You can drop your ball within club length from where the chosen ball lies, but no closer to the hole. The scramble eliminates the time wasted locating balls that veered off course and helps each team get their best possible score.
The Best Ball format is most popular among more advanced golfers. Each player plays his or her own ball for each hole, but at the end of each hole, the lowest score among the four players is counted toward the teams overall score. Best Ball also allows you to count two balls on each hole, which keeps all players involved.
The Bingo-Bango is the most popular format for golf associates and league tournaments. All shots are taken in order of who is furthest from the pin.
Players are rewarded for three things on each hole: the player in the group to get onto the green receives 1 point, the closest player to the pin once all group members are on the green receives 1 point and the first player to hit the ball in the cup receives 1 point.
Golf Marathon (Golf-a-Thon)
The Golf Marathon has become a very popular idea for charity golf events. Golfers play 100 holes of golf and the key is for each player to collect a certain amount of donations for your cause. Organizations ask golfers to contact friends, colleagues and family members for donations. If golfers raise a certain amount, they might be able to play for free.
All golfers begin the round with a set number of strokes and then play the golf course until they run out of strokes.
The golfer who makes it farthest with his or her number of strokes is the winner and that is where their flag is placed to indicate where their final shot was played. This is a popular format used in league play and it is a staple of women’s golf.
The Alternative Shot uses a two-person team format where the team alternates who hits each shot while playing the same ball. The team also alternates who tees off on each hole.
The Modified Stableford format can be played by individuals or as a team. The score on each hole is worth a certain amount of points with the idea being to receive the highest score. Points are won or lost based on this system:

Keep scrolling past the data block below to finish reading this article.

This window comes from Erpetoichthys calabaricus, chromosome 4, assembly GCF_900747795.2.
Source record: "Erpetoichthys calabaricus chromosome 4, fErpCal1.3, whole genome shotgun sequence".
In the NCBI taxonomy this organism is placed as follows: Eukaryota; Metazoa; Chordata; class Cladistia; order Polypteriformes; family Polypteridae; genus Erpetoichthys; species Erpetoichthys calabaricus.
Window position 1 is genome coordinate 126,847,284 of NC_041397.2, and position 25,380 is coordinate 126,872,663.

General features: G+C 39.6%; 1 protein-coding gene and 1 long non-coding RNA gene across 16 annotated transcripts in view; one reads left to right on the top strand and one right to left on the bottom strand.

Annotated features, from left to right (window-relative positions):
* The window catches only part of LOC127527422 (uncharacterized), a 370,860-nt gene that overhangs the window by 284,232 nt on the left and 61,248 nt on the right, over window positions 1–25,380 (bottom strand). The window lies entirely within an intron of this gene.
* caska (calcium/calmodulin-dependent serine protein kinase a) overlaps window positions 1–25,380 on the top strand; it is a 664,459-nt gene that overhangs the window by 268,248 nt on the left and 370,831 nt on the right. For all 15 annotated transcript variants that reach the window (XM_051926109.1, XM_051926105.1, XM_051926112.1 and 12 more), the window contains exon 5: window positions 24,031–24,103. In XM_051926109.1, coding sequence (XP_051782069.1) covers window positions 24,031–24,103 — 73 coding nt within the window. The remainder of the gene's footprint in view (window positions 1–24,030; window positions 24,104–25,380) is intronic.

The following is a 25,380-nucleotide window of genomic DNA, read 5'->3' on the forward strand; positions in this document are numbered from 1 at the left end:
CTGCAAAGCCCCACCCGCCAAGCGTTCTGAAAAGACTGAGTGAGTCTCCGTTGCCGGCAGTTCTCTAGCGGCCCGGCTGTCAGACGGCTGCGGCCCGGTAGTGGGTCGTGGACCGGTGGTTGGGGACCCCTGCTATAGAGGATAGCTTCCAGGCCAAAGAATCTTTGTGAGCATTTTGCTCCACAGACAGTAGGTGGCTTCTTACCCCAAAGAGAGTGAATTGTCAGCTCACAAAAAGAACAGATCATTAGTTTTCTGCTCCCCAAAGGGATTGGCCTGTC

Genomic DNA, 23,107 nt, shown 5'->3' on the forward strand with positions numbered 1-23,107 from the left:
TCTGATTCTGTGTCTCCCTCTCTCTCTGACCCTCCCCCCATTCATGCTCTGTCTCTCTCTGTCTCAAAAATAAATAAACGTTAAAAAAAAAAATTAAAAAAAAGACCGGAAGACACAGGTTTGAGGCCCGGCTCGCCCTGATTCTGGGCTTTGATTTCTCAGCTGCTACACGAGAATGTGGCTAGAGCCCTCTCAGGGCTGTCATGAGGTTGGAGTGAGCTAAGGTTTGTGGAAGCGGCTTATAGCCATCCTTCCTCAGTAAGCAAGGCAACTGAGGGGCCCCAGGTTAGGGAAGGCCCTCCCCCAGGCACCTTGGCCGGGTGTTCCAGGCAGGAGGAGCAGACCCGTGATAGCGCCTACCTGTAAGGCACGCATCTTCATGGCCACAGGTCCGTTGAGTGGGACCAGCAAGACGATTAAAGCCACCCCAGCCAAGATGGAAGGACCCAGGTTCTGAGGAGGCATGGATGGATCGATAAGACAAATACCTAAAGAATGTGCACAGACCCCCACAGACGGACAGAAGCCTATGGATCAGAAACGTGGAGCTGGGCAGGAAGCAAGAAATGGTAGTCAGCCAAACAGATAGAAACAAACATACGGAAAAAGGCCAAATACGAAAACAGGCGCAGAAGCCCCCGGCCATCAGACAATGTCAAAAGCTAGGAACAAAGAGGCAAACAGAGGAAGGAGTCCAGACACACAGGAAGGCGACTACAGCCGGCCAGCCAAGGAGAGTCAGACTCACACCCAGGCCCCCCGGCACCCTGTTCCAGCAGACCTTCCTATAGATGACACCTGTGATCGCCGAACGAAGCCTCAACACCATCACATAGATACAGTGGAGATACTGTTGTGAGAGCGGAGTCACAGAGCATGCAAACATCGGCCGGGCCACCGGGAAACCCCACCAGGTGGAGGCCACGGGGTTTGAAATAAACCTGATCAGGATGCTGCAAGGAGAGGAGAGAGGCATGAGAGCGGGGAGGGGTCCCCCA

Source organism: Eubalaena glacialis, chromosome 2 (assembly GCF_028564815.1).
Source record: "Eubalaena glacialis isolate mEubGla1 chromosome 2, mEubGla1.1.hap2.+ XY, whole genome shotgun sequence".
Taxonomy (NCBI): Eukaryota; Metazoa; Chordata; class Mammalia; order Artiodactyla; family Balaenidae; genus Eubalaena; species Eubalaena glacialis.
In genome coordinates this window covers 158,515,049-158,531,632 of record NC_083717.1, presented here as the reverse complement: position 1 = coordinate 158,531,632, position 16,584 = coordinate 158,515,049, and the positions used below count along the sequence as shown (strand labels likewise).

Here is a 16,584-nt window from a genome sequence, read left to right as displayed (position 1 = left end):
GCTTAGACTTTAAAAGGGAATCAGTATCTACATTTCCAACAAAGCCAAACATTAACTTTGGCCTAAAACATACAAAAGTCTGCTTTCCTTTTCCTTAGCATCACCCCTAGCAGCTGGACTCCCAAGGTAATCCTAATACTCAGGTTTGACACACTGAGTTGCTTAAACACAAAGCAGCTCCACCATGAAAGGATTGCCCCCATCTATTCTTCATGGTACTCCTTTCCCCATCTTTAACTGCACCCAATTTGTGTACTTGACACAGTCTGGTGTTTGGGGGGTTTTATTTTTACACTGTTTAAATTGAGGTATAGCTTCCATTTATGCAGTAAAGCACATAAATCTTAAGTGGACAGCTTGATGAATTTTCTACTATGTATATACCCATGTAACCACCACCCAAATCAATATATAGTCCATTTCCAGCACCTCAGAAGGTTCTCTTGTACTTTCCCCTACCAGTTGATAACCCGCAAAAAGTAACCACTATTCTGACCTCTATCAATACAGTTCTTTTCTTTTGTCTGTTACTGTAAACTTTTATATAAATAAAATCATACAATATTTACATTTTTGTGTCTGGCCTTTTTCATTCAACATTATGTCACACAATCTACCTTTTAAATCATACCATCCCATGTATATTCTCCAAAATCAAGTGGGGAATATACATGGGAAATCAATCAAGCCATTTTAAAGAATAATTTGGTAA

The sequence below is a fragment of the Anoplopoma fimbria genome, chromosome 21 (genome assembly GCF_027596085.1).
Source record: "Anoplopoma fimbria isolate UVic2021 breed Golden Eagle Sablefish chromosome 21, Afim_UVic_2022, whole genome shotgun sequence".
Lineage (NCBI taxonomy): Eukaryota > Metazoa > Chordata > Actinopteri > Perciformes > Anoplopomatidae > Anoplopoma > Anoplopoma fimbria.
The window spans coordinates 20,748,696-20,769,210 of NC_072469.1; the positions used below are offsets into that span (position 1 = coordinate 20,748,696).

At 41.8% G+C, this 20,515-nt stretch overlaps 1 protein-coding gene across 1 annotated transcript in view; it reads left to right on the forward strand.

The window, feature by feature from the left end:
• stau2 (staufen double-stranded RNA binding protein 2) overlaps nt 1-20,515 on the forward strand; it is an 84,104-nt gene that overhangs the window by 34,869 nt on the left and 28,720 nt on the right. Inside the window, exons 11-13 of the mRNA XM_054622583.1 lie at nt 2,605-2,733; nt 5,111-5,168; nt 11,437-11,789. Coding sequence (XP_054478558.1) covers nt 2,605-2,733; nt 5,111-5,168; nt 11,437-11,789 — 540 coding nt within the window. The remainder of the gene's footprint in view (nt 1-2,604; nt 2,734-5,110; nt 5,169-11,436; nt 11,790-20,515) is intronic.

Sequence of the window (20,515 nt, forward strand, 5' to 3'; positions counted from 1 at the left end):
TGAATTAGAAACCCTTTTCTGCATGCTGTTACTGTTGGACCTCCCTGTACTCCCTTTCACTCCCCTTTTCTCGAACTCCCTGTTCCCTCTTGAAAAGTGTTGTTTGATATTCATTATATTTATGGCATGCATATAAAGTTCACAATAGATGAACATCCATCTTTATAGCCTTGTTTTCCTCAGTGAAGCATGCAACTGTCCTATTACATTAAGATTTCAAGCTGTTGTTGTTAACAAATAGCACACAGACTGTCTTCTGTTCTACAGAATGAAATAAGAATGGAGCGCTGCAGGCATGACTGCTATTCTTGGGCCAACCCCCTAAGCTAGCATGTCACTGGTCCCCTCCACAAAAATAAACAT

- Double eagle = 8 points
- Eagle = 5 points
- Birdie = 2 points
- Par = 0 points
- Bogey = -1 point
- Double bogey or worse = -3 points
The Chapman Foursome merges several formats into one, which has 2-person teams competing against one another. Both golfers tee off and then switch balls for their second shot. They then select the one best ball after their second shots and continue to play alternative shots until the ball ends up in the hole.
The Greensomes format is also known as Modified Pinehurst or Scotch Foursomes. It is similar to the Chapman Foursome format where there are 2-person teams, except there is no switching of the balls after the teammates’ drives. Both golfers on the team hit drives, the best of the two drives is selected and then they alternate shots from that point into the hole.
Devil Ball/Money Ball/Yellow Ball
This particular golf format is known by many different names including Devil Ball, Money Ball and Yellow Ball. When using this format, the responsibility is put on one team member per hole, who must contribute his or her score to the team score.
Two scores are taken into account to form the team score – the score of the designated golfer playing the hole and the lowest scoring team members score. The designated golfer rotates from hole to hole to give each member an equal chance to take the responsibility for the score. This is typically played with 4-person teams.
A Quota Tournament is also known as “Chicago” where golfers earn points based on their plays at each hole. The objective is to receive enough points to beat the pre-set goal. Golfers earn points on each hole through bogeys, pars, birdies and eagles; bogeys add 1 point, pars add 2 points, birdies add 4 points and eagles add 8 points.
When a running a Quota Tournament, the pre-set score will vary – each golfer can either begin with points and try to beat 36, or handicap is subtracted from 36 and the golfer begins at zero. The golfer who meets and exceeds his or her quota by the largest amount is the winner.
The Maxwell format is played with 5 team members. At the end of each hole, the worst score is thrown out so the team score is just a total of the other four scores in relation to par.
As what you’ve seen, some formats are more fun and some are more laid back, while others are more formal and serious. Choose the format you know all participants will enjoy!
Choosing the right format is a huge factor in the success of your tournament. If done right, you’re sure to create a meaningful experience for the participants and the event sponsors.
III. How to Effectively Promote Your Golf Tournament